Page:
The Court for the Northern District of Georgia covers the 56 counties in northern Georgia. If the debtor’s residence, principal place of business or principal assets have been located in one or more of these counties for the necessary period of time, the case should be filed in the U.S. Bankruptcy Court for the Northern District of Georgia. The specific county of your residence, principal place of business or principal assets determines in which of the Northern District of Georgia’s four divisions your case should be filed. Speak with an attorney to determine which division to file in.
Yes. When a debtor files a bankruptcy case, he or she is required to attend a hearing titled Section 341, First Meeting of Creditors. This hearing is scheduled approximately 30 days following the filing of the case. A debtor filing a Chapter 13 case may also be required to attend his or her confirmation hearing. The confirmation hearing is when the judge assigned to the case approves the repayment plan filed by the debtor. Further, a debtor may be required to attend additional hearings depending on the circumstances of his or her case.
This meeting of creditors is held approximately thirty days after the bankruptcy petition is filed. The Chapter 7 or Chapter 13 Trustee presides over the meeting of creditors. The debtor and everyone listed on the list of creditors filed by the debtor will receive written notice of the day, time, and location of this meeting. The purpose of the meeting is to give the Trustee and creditors an opportunity to question the debtor under oath. The meeting of creditors is also called the “section 341 meeting” because 11 U.S.C. § 341 of the Bankruptcy Code requires that the meeting be held.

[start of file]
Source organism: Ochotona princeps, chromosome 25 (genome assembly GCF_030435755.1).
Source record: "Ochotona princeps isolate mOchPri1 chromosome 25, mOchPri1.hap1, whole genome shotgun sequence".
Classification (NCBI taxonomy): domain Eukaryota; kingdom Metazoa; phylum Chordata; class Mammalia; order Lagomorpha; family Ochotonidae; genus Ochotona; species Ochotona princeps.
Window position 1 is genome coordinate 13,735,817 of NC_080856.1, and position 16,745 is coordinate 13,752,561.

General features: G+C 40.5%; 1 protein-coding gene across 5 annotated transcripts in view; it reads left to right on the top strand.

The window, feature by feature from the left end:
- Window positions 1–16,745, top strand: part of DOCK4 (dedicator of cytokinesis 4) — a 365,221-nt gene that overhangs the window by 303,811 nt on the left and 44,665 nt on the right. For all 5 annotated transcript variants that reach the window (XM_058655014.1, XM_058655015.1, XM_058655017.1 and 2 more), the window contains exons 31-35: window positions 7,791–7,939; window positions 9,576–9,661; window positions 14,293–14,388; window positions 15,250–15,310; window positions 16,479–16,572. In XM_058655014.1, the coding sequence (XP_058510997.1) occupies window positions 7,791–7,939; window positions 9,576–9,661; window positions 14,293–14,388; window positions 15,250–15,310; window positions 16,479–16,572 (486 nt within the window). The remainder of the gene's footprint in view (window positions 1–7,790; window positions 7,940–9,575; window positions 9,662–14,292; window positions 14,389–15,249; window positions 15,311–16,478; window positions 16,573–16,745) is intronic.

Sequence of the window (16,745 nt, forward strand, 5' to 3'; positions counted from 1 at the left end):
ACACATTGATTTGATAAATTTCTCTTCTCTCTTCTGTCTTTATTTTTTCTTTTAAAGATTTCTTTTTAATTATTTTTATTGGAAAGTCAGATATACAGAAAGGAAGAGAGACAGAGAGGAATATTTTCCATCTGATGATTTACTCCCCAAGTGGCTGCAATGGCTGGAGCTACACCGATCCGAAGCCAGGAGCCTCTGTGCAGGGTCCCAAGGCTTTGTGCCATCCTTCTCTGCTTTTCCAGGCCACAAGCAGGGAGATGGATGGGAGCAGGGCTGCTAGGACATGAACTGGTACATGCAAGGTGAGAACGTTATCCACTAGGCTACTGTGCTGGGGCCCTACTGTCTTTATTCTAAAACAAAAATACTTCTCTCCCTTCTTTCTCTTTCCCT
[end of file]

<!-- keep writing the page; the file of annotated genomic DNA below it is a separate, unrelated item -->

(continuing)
The debtor (both spouses in a joint case) must be present at the meeting to be questioned under oath by the Chapter 7 or Chapter 13 Trustee and by creditors. Creditors are welcome to attend, but are not required to do so. The meeting may be continued and concluded at a later date without further notice.
In accordance with 11 U.S.C. § 522(b) of the Bankruptcy Code, certain states, including Georgia, allow an individual debtor to exempt real, personal, and intangible property from the property of the debtor’s estate. Exempt assets are protected by state law from liquidation and distribution to creditors. The exemptions allowed under Georgia state law are listed in section 44-13-100 of the Georgia Code. Under bankruptcy law, debtors are entitled to list the assets set forth in section 44-13-100 of the Georgia Code as exempt.
Deciding which assets are exempt and if and how you can protect these assets from your creditors can be one of the more important and difficult aspects of your bankruptcy case.
It is important to note that although you may be discharged from further personal responsibility for certain debt, a creditor will still have a lien or security interest in your secured property after you receive your discharge. Under 11 U.S.C. § 522(f) of the Bankruptcy Code, however, you are allowed to file a motion with the Court for an order avoiding certain kinds of liens or security interests in various property.
There are also some new limitations on the automatic stay if the debtor has had a previous case or cases dismissed under certain circumstances within the preceding twelve months. If a second case under these circumstances is filed, the stay as to some property will only be good for 30 days. If a third case is filed, then the automatic stay does not apply at all.